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The "O" Antiphons
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There are seven short verses sung before the Magnificat during Evening Prayer of the Church on the seven days before the vigil of Christmas. They each begin with the exclamation "O". Each of them ends with a plea for the Messiah to come. As Christmas approaches the cry becomes more urgent.
The antiphons were composed in the seventh or eighth century when monks put together texts from the Old Testament which looked forward to the coming of our salvation. They form a rich mosaic of scriptural images. These seven verses, or antiphons as they are called, appear to be the originals although from time to time other texts were used. They became very popular in the Middle Ages. While the monastic choirs sang the antiphons the great bells of the church were rung.
A curious feature of these antiphons is that the first letter of each invocation may be taken from the Latin to form an acrostic in reverse.
So the first letters of Sapientia, Adonai, Radix, Clavis, Oriens, Rex, and Emmanuel, provide the Latin words: ERO CRAS . The phrase spells out the response of Christ himself to the heartfelt prayer of his people: "Tomorrow I will be there".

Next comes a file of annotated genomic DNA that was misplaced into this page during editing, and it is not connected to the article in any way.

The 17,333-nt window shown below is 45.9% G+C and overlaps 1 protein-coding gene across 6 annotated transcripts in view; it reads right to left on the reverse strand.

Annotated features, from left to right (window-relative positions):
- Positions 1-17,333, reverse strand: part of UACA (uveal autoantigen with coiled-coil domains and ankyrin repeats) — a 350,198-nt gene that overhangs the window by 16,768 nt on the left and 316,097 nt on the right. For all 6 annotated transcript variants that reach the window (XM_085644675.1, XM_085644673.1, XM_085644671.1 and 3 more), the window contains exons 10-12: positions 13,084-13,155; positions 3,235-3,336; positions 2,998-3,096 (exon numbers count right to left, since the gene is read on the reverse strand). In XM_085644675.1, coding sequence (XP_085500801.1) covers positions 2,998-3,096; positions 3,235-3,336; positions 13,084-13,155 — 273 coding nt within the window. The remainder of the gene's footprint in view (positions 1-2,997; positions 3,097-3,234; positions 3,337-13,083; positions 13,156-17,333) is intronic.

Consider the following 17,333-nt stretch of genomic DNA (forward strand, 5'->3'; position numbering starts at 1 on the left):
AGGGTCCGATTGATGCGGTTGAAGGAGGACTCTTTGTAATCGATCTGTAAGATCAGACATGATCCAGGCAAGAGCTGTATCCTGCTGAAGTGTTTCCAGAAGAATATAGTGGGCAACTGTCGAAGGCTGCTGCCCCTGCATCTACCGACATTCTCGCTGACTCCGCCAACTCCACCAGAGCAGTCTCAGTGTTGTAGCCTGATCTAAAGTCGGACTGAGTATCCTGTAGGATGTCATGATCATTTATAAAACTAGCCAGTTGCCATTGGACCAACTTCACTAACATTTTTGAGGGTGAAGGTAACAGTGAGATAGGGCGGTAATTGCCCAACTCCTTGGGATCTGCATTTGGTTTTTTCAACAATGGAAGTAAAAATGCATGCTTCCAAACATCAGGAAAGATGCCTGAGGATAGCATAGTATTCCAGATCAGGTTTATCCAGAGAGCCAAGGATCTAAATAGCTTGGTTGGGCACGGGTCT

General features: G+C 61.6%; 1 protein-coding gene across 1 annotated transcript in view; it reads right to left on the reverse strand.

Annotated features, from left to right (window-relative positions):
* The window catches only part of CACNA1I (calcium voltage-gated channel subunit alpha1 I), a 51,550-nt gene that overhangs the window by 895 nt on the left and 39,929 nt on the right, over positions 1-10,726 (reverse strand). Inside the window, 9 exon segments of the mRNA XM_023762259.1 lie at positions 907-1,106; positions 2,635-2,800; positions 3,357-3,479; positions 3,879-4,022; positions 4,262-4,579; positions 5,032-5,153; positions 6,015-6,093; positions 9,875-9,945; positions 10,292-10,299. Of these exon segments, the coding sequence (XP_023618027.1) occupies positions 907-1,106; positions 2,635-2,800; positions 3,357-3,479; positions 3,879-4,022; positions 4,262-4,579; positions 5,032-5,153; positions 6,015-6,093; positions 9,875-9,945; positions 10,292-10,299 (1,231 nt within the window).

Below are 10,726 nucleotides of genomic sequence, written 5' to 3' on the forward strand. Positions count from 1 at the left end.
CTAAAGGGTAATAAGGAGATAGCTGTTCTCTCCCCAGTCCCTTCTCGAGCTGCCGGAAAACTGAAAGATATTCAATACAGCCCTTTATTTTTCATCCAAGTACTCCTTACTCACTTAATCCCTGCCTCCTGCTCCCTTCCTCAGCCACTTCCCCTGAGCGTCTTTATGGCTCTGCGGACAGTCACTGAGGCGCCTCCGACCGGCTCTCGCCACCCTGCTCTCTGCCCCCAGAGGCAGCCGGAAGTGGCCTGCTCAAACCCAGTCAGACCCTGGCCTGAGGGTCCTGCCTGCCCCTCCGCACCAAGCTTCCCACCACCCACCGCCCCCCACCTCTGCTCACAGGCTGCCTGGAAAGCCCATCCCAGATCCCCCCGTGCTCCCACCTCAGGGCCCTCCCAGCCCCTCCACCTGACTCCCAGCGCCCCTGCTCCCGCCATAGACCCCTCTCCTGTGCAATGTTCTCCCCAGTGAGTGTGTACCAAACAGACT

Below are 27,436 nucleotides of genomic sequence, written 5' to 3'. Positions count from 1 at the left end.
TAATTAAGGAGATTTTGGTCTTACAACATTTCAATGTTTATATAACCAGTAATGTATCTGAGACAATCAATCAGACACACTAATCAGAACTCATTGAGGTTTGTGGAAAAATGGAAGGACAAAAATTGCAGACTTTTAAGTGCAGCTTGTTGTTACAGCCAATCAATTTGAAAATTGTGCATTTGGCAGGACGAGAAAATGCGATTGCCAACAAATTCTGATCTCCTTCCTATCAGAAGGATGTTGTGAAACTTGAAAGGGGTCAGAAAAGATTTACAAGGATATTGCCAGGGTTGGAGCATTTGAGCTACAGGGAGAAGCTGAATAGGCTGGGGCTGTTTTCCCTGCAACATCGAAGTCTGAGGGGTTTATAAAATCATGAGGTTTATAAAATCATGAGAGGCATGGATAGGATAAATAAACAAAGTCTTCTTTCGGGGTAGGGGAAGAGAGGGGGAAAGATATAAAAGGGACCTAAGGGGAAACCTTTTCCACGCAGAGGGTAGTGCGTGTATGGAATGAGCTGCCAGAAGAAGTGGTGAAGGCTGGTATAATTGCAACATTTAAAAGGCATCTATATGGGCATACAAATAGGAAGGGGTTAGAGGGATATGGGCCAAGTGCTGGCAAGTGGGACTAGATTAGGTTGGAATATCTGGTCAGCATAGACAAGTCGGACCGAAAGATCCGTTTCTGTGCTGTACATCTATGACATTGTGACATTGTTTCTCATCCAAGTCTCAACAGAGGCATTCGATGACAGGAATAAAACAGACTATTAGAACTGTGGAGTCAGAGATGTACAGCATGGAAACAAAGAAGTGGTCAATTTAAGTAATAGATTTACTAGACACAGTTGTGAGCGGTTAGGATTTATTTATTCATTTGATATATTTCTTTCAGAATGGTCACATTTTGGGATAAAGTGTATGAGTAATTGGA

Why not join with the Prayer of the Church each evening and reflect on these words preparing for Christmas day by day:
O Sapientia - December 17thO Wisdom, you come forth from the mouth of the Most High. You fill the universe and hold all things together in a strong yet gentle manner. O come to teach us the way of truth. Read More...
O Adonai - December 18thO Adonai and leader of Israel, you appeared to Moses in a burning bush and you gave him the Law on Sinai. O come and save us with your mighty power. Read More...
O Radix Jesse - December 19thO stock of Jesse, you stand as a signal for the nations; kings fall silent before you whom the peoples acclaim. O come to deliver us, and do not delay. Read More...
O Clavis David - December 20thO key of David and scepter of Israel, what you open no one else can close again; what you close no one can open. O come to lead the captive from prison; free those who sit in darkness and in the shadow of death. Read More...
O Oriens - December 21stO Rising Sun, you are the splendor of eternal light and the sun of justice. O come and enlighten those who sit in darkness and in the shadow of death. Read More...
O Rex Gentium - December 22ndO King whom all the peoples desire, you are the cornerstone which makes all one. O come and save man whom you made from clay. Read More...
O Emmanuel - December 23rdO Emmanuel, you are our king and judge, the One whom the peoples await and their Savior. O come and save us, Lord, our God. Read More...
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- Thanksgiving Prayer
- Litany of the Blessed Virgin Mary
- Unfailing Prayer to St. Anthony
- The Angelus
- The Apostles' Creed
- Hail, Holy Queen
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